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Reflections on Oregon State’s 31-27 loss to Texas at the Alamo Bowl ...

-- After watching a replay of the game, I’m trying to recall a more disappointing Oregon State result, but am having trouble doing so.

The 17-13 loss at Southern Cal in 1968 by an Oregon State team that would have gone unbeaten in the Pac-8 and made the Rose Bowl with a victory is on the short list.

You could throw the 33-30 loss at Washington in 2000 by Dennis Erickson’s team that probably could have claimed a national championship with a win over the Huskies in there, too.

Then there were the successive regular season-ending losses to Oregon in 2008 and ‘09 that cost the Beavers a Rose Bowl berth, especially the 37-33 loss at Eugene the latter year that sent the Ducks to Pasadena.

But the manner in which Oregon State snatched defeat from the jaws of victory against a Texas team poised to be pole-axed has to be a bit painful for those in Beaver Nation.

The Beavers so dominated the line of scrimmage in the first half that they should have led by three touchdowns at the break.

As it was, they were on top 27-17 with the ball in Texas territory early in the fourth quarter. At that point, great teams bust down the field, score and sashay away with victory. The 2012 Beavers were good, but certainly not great.

-- There’s no doubt the officials made a major blunder at the end of the first half when they 1) didn’t rule Brandin Cooks’ reception a first down and, 2) at least stopped the clock for a measurement.

But with the clock ticking toward zero, coach Mike Riley made a big mistake by not using his final timeout to 1) consult with the officials over the ruling and, 2) ensure what would have been a 48-yard field-goal attempt by Trevor Romaine. Somebody told Riley the Cooks play was a first down, and ironically, the television graphics indicated it was, too. But somebody — Riley or his assistants — had to notice the clock hadn’t stopped.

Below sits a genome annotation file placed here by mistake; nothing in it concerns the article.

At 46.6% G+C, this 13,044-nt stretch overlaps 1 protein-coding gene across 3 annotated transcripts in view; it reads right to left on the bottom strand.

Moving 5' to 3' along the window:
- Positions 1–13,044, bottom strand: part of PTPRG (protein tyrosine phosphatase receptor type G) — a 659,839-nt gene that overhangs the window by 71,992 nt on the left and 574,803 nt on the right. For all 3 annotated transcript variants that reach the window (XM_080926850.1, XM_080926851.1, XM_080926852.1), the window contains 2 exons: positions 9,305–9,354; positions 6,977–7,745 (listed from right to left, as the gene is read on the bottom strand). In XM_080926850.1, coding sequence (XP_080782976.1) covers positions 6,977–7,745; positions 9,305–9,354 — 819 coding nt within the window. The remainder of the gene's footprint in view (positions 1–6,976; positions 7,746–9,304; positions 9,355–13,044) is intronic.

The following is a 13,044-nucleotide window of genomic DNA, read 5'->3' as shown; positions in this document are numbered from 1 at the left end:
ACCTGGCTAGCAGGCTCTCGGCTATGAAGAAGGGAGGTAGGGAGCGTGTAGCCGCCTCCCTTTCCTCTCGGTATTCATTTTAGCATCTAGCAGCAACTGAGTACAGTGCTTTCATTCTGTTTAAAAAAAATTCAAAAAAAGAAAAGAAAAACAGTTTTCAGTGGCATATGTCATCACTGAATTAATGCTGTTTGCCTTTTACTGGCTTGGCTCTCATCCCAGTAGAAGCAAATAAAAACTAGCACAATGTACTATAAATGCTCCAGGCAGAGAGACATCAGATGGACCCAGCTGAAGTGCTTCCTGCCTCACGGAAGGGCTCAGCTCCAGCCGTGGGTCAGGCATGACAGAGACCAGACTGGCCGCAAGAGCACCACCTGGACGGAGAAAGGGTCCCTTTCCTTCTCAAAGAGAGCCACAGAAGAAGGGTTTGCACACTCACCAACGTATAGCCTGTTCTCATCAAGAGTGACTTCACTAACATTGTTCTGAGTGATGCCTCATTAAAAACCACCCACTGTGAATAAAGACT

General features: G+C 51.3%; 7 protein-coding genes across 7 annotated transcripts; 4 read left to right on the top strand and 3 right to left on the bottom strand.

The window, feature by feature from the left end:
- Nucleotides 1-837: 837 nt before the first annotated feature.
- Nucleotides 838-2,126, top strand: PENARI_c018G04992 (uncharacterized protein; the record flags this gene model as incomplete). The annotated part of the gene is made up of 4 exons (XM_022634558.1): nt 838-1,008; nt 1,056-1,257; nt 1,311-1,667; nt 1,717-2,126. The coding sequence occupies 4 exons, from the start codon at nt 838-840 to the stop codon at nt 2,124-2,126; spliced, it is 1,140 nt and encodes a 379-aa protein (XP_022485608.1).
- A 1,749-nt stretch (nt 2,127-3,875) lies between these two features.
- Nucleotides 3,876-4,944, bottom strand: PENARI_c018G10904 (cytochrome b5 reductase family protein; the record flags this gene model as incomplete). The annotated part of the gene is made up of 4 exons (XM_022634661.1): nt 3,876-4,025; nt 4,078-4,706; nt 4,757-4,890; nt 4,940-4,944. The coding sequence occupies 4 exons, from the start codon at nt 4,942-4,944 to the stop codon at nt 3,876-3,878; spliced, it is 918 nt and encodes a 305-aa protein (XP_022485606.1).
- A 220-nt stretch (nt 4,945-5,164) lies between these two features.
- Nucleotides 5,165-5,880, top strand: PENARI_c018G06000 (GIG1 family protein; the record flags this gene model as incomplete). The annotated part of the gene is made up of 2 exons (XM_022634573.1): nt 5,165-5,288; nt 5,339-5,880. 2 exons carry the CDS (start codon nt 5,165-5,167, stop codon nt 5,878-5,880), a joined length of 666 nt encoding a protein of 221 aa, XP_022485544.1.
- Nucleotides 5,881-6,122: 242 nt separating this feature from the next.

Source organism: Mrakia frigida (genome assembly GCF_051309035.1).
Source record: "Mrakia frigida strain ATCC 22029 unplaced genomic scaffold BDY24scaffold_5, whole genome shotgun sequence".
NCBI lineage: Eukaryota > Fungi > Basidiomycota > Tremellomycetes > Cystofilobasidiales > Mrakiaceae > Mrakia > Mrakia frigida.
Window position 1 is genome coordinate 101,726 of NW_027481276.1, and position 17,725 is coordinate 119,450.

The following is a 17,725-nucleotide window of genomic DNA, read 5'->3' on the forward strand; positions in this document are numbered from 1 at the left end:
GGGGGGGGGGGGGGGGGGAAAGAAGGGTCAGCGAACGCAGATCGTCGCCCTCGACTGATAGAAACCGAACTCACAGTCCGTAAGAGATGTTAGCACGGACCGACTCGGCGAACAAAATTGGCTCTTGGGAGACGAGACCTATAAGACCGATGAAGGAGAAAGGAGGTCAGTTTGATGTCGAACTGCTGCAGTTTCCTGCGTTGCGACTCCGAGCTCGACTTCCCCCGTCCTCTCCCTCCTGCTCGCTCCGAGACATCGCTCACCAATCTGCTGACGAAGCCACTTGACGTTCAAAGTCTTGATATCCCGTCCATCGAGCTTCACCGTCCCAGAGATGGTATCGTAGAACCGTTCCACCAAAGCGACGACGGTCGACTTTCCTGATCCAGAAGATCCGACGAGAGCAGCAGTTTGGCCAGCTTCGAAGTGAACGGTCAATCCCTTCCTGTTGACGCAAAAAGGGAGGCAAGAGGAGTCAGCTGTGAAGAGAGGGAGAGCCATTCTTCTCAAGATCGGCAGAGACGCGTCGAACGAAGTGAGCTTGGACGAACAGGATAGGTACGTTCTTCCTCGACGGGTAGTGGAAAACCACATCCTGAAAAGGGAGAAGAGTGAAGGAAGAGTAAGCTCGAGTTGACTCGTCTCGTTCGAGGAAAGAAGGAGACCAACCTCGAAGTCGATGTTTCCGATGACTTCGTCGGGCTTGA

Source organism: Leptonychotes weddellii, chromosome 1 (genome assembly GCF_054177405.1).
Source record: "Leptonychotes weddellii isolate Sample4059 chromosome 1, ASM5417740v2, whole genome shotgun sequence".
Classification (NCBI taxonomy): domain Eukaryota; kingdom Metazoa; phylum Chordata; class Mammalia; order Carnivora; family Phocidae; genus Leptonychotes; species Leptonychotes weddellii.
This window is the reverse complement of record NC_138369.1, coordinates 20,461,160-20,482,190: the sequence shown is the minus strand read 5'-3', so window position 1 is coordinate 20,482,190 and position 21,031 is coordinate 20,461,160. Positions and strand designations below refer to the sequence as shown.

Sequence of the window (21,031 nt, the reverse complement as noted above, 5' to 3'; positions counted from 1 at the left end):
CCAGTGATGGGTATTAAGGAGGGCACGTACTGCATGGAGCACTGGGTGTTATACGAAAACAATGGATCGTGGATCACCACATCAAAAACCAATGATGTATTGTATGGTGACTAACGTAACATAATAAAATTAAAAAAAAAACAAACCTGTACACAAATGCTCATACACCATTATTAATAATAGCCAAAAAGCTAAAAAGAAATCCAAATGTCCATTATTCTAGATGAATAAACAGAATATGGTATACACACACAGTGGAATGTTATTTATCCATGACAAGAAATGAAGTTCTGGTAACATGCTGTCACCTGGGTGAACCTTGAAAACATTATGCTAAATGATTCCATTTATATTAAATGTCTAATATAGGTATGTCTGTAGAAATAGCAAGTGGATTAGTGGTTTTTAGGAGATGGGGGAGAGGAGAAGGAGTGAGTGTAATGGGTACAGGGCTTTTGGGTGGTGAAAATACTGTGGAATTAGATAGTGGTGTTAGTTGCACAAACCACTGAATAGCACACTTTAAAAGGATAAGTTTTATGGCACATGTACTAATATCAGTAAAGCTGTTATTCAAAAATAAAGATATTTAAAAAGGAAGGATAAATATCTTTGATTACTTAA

Through the Riley era, the Beavers have had problems with such things as clock management and determining whether to challenge referees’ calls. The head coach is on the headset with offensive coordinator Danny Langsdorf through the game. Either Langsdorf or someone sitting with him in the booth needs to be in charge of alerting Riley to such critical matters.

-- Romaine, incidentally, had already booted two 3-pointers cleanly and was working on a string of 12 straight makes. I think he’d have split the uprights and given Oregon State a 23-10 lead at the break. True, Texas wound up winning by four points, but the extra cushion would have made it just a little more difficult for the Longhorns to rally.

-- Give Texas credit for making the necessary adjustments at halftime. The Longhorns jammed the middle to focus on containing Storm Woods and the OSU run game, went to man-to-man coverage and amped up the pass rush to where the Beavers simply couldn’t handle the pressure. And toward the end of the game, the ‘Horns found holes in the OSU secondary and went vertical with the passing game. QB David Ash was 7 for 7 passing on the final two scoring drives.

During the years — and in several games this season — Riley and his staff have been excellent at making second-half adjustments. Not so much last Saturday.

-- You could certainly have made a case that Ash fumbled on what was ruled an incomplete pass deep in Texas territory in the first quarter. OSU’s Castro Masaniai scooped up the ball and crossed the goal line for what would have been a touchdown. The play wasn’t reviewed and Oregon State coaches didn’t complain. Why not?